Farm Horizons, Dec. 2015

The new age of agricultural technology

By Gabe Licht

Agricultural technology has grown significantly over the past 20 years, as have the number of agricultural jobs and the individuals interested in those jobs.

Some of that technology includes GPS-guided equipment, precision planting equipment, precision fertilizer application and soil sampling, and genetically enhanced seed allowing better pest control while using fewer chemicals.

“Most of these technologies were available 20 years ago, but didn’t get perfected and implemented until the last 10 years when commodity prices allowed farmers to invest in them,” said Curt Fettig, an agriculture instructor at Ridgewater College.

Of all those technologies, genetically enhanced seed has probably made the biggest impact, Fettig said.

“The average yield on corn in Minnesota this year, according to the United States Department of Agriculture’s latest numbers, is over 180 bushels per acre, which is a record,” Fettig said.

A close second is precision agriculture with GPS, according to Fettig.

“The size and automation of GPS-guided equipment has allowed equipment to become larger and more efficient,” Fettig said.

With more advanced technology, more individuals are choosing to study agriculture to ensure they are able to utilize that technology.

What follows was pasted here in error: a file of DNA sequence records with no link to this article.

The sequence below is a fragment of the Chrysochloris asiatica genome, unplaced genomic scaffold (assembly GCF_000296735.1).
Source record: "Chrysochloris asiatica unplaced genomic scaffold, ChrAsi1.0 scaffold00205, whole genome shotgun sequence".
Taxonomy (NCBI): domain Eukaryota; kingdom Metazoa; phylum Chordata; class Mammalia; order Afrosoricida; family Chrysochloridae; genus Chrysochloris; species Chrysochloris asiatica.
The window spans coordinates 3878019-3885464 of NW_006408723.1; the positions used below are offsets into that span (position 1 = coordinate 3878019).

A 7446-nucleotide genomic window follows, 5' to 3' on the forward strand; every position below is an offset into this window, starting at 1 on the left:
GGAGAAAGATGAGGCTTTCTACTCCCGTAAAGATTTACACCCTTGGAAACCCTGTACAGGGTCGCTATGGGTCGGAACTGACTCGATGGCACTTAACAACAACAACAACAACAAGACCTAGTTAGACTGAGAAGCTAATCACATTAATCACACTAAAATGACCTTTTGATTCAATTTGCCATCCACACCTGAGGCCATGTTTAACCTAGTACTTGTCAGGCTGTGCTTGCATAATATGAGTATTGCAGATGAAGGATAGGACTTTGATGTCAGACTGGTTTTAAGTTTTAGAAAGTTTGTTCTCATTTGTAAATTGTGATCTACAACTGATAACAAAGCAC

“Enrollment has doubled here at Ridgewater over the last 10 or so years,” Fettig said. “Many of the new technologies aren’t understood by other family members, so the next generation of farmers are going to college to learn it.”

Technology has changed how agriculture is taught, as well.

“New classes have been added and existing courses are constantly being updated with new information,” Fettig said. “We also now operate a school farm where students can use the technologies hands on. We also bring industry experts in to teach us or go out for industry training.”

Fettig is seeing more young people interested in agriculture, which is a growing field.

“It’s an exciting time in agriculture for young people and there are more professional-level jobs with excellent salaries than ever before,” Fettig said. “But, there are still more jobs than there are people to fill in many areas of agriculture.”

Ridgewater is bringing its students together with industry leaders and potential employers during the Ag Career Fair and Technology Showcase Friday, Dec. 4.

The career fair is for agricultural business students and interested farm operations students, to help them network with businesses in the industry for employment and/or income opportunities.

The technology showcase is for students to network with business representatives for product information.

Morning events include visiting with more than 40 agriculture industry exhibiters and networking with industry representatives.

Students will also be able to attend 30-minute presentations by industry professionals; choose a classroom with the companies they are interested in; and attend livestock, dairy, and crop production presentations.

All morning events are open to the general public.

In the afternoon, students will be able to go through job interviews.

Farm operations students will be able to attend a presentation by Tom Ryan, of Winfield Solutions. He will talk about attaining 300 bushels of corn per acre using technologies and tools.

Interested high school students, parents, and members of the general public who would like to attend the morning event are asked to register at www.ridgewater.edu/AgCareer-Tech.

Contact Fettig at (320) 222-5267 or curt.fettig@ridgewater.edu with any questions.

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